The Internet might not be as important as the invention of the wheel was in shaping the evolution of civilisation but by any standards it surely comes very close. Today, life without the Internet would be meaningless, much like a ship without a rudder. Look at all key activities that is done today – shopping, sending emails, Internet telephony, online music, Internet television, digital newspapers and live video streaming. The Internet has brought people closer together than ever before, almost like one large global village where national borders are redundant.
What then is the Internet? It is basically a global system of linked computer networks that use TCP/IP Internet protocol suite to connect devices throughout the world. It is made up of a network of trillions of networks that comprise business and government networks and private, public and academic networks. Each is connected from the local to the global scope through highly advanced electronic, wireless and optical networking technologies. A vast array of information resources and services is sent over the Internet which ranges from electronic mail, file sharing, telephony and applications of the World Wide Web (www) including inter-linked hypertext documents.
The rudimentary form of the Internet can be traced back to 1960s when the federal Government of the United States commissioned research to go into building a reliable and fault-tolerant connectivity with computer networks. What emerged from the research was known as the ARPANET and this formed the basis for interconnection of military and regional academic networks in the 1980s. During this period in the 80s, private funding for commercial extensions as well as funding by the National Science Foundation Network led to path breaking development and evolution of new networking technologies.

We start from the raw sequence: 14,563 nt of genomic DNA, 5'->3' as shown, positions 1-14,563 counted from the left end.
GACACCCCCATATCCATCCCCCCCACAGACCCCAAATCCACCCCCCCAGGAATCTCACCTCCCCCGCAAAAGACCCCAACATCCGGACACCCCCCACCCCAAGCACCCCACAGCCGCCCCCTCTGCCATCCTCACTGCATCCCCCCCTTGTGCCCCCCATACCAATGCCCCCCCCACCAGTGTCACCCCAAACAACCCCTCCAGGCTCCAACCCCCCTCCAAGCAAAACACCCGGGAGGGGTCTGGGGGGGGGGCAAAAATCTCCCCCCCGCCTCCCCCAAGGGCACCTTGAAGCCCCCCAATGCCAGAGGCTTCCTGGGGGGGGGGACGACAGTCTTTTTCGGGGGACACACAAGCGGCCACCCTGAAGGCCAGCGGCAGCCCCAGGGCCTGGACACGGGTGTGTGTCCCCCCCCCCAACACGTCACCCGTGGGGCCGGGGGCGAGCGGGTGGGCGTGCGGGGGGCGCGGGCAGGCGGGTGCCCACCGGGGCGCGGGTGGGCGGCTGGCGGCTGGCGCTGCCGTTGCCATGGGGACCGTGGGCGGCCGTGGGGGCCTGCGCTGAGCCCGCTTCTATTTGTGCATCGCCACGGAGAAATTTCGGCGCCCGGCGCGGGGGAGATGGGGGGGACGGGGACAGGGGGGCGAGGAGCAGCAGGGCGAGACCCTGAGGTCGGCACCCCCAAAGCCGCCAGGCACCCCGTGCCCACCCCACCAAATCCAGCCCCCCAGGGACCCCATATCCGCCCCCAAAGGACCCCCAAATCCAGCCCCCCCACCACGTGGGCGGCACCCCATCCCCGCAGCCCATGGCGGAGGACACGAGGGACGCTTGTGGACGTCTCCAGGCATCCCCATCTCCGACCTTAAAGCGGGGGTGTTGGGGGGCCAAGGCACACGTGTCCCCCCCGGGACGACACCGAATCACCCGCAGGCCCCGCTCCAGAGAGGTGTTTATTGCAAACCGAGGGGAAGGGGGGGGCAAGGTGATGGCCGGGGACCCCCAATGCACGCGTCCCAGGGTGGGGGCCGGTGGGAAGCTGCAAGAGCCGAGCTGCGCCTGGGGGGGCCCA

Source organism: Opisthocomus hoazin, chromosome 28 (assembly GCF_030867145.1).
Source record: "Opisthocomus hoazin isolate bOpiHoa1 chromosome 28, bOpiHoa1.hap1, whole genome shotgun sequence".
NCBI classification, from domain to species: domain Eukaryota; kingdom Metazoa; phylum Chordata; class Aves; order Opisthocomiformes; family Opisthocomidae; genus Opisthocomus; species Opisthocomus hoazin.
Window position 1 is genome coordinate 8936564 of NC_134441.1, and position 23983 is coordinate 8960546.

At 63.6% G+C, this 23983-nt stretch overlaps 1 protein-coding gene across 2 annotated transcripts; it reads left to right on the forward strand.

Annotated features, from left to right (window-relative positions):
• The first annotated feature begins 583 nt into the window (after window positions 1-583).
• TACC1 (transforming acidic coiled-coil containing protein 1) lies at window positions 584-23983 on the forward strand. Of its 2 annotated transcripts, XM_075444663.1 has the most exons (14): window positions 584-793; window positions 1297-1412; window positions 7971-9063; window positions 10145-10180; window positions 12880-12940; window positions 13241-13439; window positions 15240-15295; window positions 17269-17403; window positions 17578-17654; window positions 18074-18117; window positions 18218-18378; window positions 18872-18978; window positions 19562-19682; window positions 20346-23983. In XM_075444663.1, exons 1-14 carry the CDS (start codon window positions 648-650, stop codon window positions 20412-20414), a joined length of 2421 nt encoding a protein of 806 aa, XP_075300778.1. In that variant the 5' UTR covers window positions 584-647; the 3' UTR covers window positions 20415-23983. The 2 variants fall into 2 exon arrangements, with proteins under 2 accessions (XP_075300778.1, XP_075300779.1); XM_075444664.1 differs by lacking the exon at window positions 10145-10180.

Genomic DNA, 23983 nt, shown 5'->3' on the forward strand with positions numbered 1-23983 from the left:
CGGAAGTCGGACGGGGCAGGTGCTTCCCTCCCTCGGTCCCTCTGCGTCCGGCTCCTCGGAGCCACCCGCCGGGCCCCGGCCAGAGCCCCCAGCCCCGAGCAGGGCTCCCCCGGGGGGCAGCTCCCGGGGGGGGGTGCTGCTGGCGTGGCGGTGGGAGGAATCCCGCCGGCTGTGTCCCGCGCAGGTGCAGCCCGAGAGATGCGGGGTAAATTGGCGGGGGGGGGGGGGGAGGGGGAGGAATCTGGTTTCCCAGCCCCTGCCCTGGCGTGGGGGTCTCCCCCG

By the 1990s, the Internet in its modern form slowly emerged after the linking of commercial networks and enterprises and received an exponential boost when all generations of personal, institutional and mobile computers were connected to it. With this commercialisation, the Internet began to pervade every aspect of human lives.
There is no standardised controlling or monitoring procedures for the Internet either in technological implementations or processes for access and usage. Every network has its own specific policies. However the primary name spaces of the Internet, the IP address (Internet Protocol address) and the DNS (Domain Name System) are directed by a maintaining body called the Internet Corporation for Assigned Names and Numbers (ICANN).
Almost all traditional communication channels have today been re-shaped by the Internet. Radio, television, paper mail and telephony are today redundant and have made way for all things digital based on the Internet. Personal interactions have changed through instant messaging services, social networking platforms and Internet forums. Even the concept of “brick and mortar stores” has taken a hit with more and more people preferring to shop online conveniently over the Internet.
If evolution of civilisation is to be chartered, the Internet would surely find pride of place.